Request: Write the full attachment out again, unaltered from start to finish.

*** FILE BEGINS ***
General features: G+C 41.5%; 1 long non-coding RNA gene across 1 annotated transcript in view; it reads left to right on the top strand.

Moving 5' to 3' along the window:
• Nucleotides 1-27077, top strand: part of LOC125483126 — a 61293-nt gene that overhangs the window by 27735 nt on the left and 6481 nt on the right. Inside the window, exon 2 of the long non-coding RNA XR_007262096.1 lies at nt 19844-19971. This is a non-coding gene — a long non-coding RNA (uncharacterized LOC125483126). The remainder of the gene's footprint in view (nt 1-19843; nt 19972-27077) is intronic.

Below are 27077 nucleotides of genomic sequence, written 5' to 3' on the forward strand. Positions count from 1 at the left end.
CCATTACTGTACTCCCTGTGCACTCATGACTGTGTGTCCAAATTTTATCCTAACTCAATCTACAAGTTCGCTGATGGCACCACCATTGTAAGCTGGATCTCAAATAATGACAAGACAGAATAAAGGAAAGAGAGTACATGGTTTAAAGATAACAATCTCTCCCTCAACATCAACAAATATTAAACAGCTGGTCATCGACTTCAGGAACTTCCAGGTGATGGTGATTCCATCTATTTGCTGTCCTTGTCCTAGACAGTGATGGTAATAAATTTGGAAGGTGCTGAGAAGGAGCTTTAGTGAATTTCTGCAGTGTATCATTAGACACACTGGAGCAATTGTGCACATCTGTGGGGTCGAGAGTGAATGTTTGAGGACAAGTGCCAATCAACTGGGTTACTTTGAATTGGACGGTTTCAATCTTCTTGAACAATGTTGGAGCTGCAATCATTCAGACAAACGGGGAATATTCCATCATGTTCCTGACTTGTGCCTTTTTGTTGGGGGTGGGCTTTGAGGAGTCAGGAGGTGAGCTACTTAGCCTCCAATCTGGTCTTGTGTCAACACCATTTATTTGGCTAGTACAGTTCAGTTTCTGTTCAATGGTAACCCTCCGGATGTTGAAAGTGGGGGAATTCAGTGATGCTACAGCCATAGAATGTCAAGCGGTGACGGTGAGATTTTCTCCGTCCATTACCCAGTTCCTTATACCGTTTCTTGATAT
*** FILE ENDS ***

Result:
General features: G+C 41.5%; 1 long non-coding RNA gene across 1 annotated transcript in view; it reads left to right on the top strand.

Moving 5' to 3' along the window:
• Nucleotides 1-27077, top strand: part of LOC125483126 — a 61293-nt gene that overhangs the window by 27735 nt on the left and 6481 nt on the right. Inside the window, exon 2 of the long non-coding RNA XR_007262096.1 lies at nt 19844-19971. This is a non-coding gene — a long non-coding RNA (uncharacterized LOC125483126). The remainder of the gene's footprint in view (nt 1-19843; nt 19972-27077) is intronic.

Below are 27077 nucleotides of genomic sequence, written 5' to 3' on the forward strand. Positions count from 1 at the left end.
CCATTACTGTACTCCCTGTGCACTCATGACTGTGTGTCCAAATTTTATCCTAACTCAATCTACAAGTTCGCTGATGGCACCACCATTGTAAGCTGGATCTCAAATAATGACAAGACAGAATAAAGGAAAGAGAGTACATGGTTTAAAGATAACAATCTCTCCCTCAACATCAACAAATATTAAACAGCTGGTCATCGACTTCAGGAACTTCCAGGTGATGGTGATTCCATCTATTTGCTGTCCTTGTCCTAGACAGTGATGGTAATAAATTTGGAAGGTGCTGAGAAGGAGCTTTAGTGAATTTCTGCAGTGTATCATTAGACACACTGGAGCAATTGTGCACATCTGTGGGGTCGAGAGTGAATGTTTGAGGACAAGTGCCAATCAACTGGGTTACTTTGAATTGGACGGTTTCAATCTTCTTGAACAATGTTGGAGCTGCAATCATTCAGACAAACGGGGAATATTCCATCATGTTCCTGACTTGTGCCTTTTTGTTGGGGGTGGGCTTTGAGGAGTCAGGAGGTGAGCTACTTAGCCTCCAATCTGGTCTTGTGTCAACACCATTTATTTGGCTAGTACAGTTCAGTTTCTGTTCAATGGTAACCCTCCGGATGTTGAAAGTGGGGGAATTCAGTGATGCTACAGCCATAGAATGTCAAGCGGTGACGGTGAGATTTTCTCCGTCCATTACCCAGTTCCTTATACCGTTTCTTGATAT